why do electronic components have grounded plugs?

What is the point of the third prong on plugs for electronic equipment?

I know that one of the prongs on a plug goes to the hot side of the outlet, and one goes to the neutral side, but what does the third, grounding prong, accomplish? The neutral side of the receptacle (aka outlet) is connected to the ground back at the main panel, so what does the grounded prong buy you? Is it in case there is some kind of interruption in the neutral wire? Does the grounded prong function all the time to get rid of static charge or something, or is it only there as a back up for the neutral prong? If you trace back the grounded prong, where does it connect inside the computer or other component? Is it the same place as the neutral wire, or does it connect to the body of the component?


The hot and neutral wires carry AC, but there is not necessarily anything to guarantee the equipment using it doesn’t build up a DC (common mode) component. The ground wire is there to guarantee that you don’t get

Also, if there’s a short between the hot wire and the chassis, the ground wire to the chassis guarantees that the current passes straight to ground instead of thru you to ground.


It’s spelled “safety,” I know.

And the second sentance should end with “to be the conductor that guarantees this.”

Gee… you fail to preview just once…

Thanks, bughunter. I understand the second part (about providing a ground connection if there is a short between the hot wire and chassis) but can you tell me more about building up a DC (common mode) component? I haven’t heard that term before? Is this the same thing as saying that the chassis can build up a static charge?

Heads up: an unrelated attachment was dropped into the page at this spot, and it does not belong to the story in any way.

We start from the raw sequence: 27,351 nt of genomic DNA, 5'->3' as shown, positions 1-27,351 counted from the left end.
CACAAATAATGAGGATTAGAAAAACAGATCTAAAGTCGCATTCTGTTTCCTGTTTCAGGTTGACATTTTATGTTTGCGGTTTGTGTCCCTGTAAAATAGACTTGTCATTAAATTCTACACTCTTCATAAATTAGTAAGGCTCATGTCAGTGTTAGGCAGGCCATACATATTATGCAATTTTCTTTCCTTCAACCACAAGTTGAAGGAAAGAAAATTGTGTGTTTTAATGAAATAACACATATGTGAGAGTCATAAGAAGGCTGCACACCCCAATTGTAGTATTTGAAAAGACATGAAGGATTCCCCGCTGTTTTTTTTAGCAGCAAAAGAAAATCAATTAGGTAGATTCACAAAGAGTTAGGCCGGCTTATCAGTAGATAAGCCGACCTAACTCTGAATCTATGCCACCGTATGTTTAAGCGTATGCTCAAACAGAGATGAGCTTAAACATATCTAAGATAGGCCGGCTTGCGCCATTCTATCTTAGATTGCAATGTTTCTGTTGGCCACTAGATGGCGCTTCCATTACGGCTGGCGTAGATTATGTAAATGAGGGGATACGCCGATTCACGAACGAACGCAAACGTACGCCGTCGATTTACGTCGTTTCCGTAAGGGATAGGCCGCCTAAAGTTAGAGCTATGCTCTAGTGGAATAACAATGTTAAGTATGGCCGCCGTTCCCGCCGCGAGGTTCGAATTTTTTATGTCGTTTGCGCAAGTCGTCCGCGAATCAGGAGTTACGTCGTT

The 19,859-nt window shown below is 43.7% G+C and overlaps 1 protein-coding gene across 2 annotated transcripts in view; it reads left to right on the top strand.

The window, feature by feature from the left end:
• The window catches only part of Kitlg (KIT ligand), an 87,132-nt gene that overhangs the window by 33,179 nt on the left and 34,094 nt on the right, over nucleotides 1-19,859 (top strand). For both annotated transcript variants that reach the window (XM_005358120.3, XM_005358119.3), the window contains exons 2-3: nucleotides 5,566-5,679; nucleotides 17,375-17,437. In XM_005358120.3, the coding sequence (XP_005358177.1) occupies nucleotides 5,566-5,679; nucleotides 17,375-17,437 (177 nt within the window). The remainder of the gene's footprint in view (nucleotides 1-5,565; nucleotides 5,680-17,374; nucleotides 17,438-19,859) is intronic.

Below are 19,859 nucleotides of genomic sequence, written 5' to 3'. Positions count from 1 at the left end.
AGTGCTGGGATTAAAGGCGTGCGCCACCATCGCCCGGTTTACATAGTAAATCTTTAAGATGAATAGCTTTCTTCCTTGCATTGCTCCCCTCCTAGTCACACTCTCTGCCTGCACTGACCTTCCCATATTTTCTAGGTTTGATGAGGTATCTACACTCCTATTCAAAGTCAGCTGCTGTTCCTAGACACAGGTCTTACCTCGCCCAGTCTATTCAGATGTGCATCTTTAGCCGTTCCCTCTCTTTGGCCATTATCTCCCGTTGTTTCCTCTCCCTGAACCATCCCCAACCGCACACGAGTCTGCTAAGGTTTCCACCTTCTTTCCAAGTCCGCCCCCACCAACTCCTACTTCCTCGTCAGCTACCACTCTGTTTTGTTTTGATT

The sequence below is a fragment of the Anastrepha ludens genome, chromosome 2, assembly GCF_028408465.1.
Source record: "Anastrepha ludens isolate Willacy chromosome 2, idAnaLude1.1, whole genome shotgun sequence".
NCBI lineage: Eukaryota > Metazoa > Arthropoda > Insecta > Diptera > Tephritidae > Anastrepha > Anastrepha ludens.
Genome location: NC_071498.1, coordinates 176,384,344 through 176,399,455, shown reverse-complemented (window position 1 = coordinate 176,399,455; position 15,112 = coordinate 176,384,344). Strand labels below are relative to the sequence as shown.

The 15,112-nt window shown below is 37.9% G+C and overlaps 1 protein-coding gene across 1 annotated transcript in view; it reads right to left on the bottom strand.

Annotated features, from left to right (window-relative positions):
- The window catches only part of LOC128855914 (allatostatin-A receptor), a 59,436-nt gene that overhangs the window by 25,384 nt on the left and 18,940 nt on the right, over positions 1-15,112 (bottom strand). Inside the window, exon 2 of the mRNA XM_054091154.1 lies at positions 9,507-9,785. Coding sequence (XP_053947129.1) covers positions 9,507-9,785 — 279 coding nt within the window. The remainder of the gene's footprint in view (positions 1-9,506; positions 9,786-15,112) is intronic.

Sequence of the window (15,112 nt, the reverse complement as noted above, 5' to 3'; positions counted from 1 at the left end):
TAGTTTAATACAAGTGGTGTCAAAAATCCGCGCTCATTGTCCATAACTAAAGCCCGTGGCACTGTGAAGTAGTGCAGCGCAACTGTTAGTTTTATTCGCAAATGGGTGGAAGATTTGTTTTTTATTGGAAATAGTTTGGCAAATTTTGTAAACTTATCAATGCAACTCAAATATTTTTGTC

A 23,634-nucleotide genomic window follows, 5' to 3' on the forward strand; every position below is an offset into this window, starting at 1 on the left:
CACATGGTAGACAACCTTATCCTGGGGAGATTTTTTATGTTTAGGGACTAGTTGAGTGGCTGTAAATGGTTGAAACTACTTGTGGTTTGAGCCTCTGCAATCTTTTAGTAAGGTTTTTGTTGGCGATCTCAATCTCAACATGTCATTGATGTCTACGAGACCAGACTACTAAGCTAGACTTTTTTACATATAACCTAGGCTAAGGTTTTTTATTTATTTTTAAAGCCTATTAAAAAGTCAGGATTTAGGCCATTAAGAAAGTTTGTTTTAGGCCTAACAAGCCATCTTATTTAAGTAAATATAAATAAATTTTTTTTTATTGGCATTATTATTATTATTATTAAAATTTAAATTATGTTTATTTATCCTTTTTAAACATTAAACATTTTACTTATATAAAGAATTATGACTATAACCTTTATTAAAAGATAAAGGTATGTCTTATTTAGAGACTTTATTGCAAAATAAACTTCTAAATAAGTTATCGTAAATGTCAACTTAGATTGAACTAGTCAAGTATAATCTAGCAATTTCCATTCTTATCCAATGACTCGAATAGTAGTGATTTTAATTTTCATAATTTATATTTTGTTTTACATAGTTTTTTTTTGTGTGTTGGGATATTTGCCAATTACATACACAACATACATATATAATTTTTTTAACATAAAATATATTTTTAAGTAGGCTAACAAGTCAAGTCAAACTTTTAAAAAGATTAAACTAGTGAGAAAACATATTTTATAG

DC component???

Real wires aren’t superconductors. Because of this, when current flows through your wiring, a potential difference developes between earth ground and the nuetral wire at your outlet. It’s not as much of a shock hazard as touching the hot wire, but it’s still a shock hazard.

The way you get around this is you run a third wire, connected to the nuetral back at the service entrance. This protective ground carries no current, and therefore will always be at ground potential.

ecg: It is true there is a voltage on the neutral when current is flowing. But the voltage is usually quite low for a properly working system. At any rate, this is not the primary reason for the earth ground.

There are five reasons to have an earth ground:

  1. Safety. This is the primary reason. A metal chassis is (usually) grounded in case there is a “hot to chassis” fault in the system. As an example, a wire’s insulation might fail and the copper conductor might make contact with the chassis. Or a transformer’s insulation might breakdown. Since you are (usually) at ground potential, and the chassis is at ground potential, there is little risk of you getting shocked if you happen to touch the chassis. Furthermore, a grounded chassis will hopefully trip the circuit breaker back at the panel should a ground fault to the chassis occur, thus rendering the system safe.

  2. Surge protection. Many surge protectors put transient surge devices (GDTs, MOVs, etc.) across the hot and earth ground lines (and sometimes across the neutral and earth ground lines) to squelch common mode voltage transients.

  3. Shielding. Some sensitive electronic equipment is shielded to attenuate outside EM noise. It is useful in the other direction, also; some electronic equipment is shielded to reduce the amount of EMI radiating from the equipment. A shield connected to earth ground will sometimes improve performance, though this is not a guarantee.

  4. Static discharge path. An earth ground is sometimes used to drain away stored charge in high resistance circuits.